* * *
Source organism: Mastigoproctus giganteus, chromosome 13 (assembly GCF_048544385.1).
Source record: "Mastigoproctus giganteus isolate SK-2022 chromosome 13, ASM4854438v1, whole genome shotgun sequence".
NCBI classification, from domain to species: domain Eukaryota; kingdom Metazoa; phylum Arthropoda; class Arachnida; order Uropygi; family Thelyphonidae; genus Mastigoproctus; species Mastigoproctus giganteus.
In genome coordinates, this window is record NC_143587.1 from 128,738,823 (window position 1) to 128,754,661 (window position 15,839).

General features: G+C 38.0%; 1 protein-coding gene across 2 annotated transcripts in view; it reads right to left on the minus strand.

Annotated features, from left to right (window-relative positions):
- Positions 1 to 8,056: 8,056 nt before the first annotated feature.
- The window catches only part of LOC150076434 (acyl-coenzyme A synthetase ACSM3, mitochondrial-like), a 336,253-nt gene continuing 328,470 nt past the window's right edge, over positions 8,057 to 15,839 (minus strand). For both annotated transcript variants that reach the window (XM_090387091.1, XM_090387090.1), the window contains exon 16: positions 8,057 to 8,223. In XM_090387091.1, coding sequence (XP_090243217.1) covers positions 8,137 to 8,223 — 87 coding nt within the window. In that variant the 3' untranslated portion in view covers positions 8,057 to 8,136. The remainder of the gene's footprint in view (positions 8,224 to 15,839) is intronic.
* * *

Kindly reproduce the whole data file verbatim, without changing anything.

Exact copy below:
Source organism: Mastigoproctus giganteus, chromosome 13 (assembly GCF_048544385.1).
Source record: "Mastigoproctus giganteus isolate SK-2022 chromosome 13, ASM4854438v1, whole genome shotgun sequence".
NCBI classification, from domain to species: domain Eukaryota; kingdom Metazoa; phylum Arthropoda; class Arachnida; order Uropygi; family Thelyphonidae; genus Mastigoproctus; species Mastigoproctus giganteus.
In genome coordinates, this window is record NC_143587.1 from 128,738,823 (window position 1) to 128,754,661 (window position 15,839).

General features: G+C 38.0%; 1 protein-coding gene across 2 annotated transcripts in view; it reads right to left on the minus strand.

Annotated features, from left to right (window-relative positions):
- Positions 1 to 8,056: 8,056 nt before the first annotated feature.
- The window catches only part of LOC150076434 (acyl-coenzyme A synthetase ACSM3, mitochondrial-like), a 336,253-nt gene continuing 328,470 nt past the window's right edge, over positions 8,057 to 15,839 (minus strand). For both annotated transcript variants that reach the window (XM_090387091.1, XM_090387090.1), the window contains exon 16: positions 8,057 to 8,223. In XM_090387091.1, coding sequence (XP_090243217.1) covers positions 8,137 to 8,223 — 87 coding nt within the window. In that variant the 3' untranslated portion in view covers positions 8,057 to 8,136. The remainder of the gene's footprint in view (positions 8,224 to 15,839) is intronic.